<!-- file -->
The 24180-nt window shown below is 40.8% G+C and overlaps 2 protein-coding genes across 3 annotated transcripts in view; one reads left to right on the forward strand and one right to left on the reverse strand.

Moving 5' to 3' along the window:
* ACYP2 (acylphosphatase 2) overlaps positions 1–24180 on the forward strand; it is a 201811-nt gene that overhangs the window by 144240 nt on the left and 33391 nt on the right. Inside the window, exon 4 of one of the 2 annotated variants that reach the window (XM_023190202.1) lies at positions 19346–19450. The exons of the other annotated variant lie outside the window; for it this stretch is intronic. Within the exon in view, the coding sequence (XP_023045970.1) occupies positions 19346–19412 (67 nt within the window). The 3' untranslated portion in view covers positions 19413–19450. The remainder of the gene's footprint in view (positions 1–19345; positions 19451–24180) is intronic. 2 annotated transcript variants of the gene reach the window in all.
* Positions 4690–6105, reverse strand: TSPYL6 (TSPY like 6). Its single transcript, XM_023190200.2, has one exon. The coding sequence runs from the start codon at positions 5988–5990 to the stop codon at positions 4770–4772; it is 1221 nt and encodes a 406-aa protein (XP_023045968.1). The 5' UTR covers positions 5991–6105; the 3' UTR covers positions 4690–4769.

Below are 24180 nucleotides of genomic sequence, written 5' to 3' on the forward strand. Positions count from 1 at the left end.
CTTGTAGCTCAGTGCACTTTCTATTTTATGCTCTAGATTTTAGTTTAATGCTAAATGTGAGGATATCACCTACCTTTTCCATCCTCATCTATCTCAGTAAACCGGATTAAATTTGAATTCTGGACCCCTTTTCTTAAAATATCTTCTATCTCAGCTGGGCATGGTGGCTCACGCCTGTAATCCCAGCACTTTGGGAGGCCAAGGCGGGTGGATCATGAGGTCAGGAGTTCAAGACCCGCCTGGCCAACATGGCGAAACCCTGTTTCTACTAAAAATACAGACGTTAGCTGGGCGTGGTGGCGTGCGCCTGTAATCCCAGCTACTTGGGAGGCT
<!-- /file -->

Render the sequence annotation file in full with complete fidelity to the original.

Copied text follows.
The 24180-nt window shown below is 40.8% G+C and overlaps 2 protein-coding genes across 3 annotated transcripts in view; one reads left to right on the forward strand and one right to left on the reverse strand.

Moving 5' to 3' along the window:
* ACYP2 (acylphosphatase 2) overlaps positions 1–24180 on the forward strand; it is a 201811-nt gene that overhangs the window by 144240 nt on the left and 33391 nt on the right. Inside the window, exon 4 of one of the 2 annotated variants that reach the window (XM_023190202.1) lies at positions 19346–19450. The exons of the other annotated variant lie outside the window; for it this stretch is intronic. Within the exon in view, the coding sequence (XP_023045970.1) occupies positions 19346–19412 (67 nt within the window). The 3' untranslated portion in view covers positions 19413–19450. The remainder of the gene's footprint in view (positions 1–19345; positions 19451–24180) is intronic. 2 annotated transcript variants of the gene reach the window in all.
* Positions 4690–6105, reverse strand: TSPYL6 (TSPY like 6). Its single transcript, XM_023190200.2, has one exon. The coding sequence runs from the start codon at positions 5988–5990 to the stop codon at positions 4770–4772; it is 1221 nt and encodes a 406-aa protein (XP_023045968.1). The 5' UTR covers positions 5991–6105; the 3' UTR covers positions 4690–4769.

Below are 24180 nucleotides of genomic sequence, written 5' to 3' on the forward strand. Positions count from 1 at the left end.
CTTGTAGCTCAGTGCACTTTCTATTTTATGCTCTAGATTTTAGTTTAATGCTAAATGTGAGGATATCACCTACCTTTTCCATCCTCATCTATCTCAGTAAACCGGATTAAATTTGAATTCTGGACCCCTTTTCTTAAAATATCTTCTATCTCAGCTGGGCATGGTGGCTCACGCCTGTAATCCCAGCACTTTGGGAGGCCAAGGCGGGTGGATCATGAGGTCAGGAGTTCAAGACCCGCCTGGCCAACATGGCGAAACCCTGTTTCTACTAAAAATACAGACGTTAGCTGGGCGTGGTGGCGTGCGCCTGTAATCCCAGCTACTTGGGAGGCT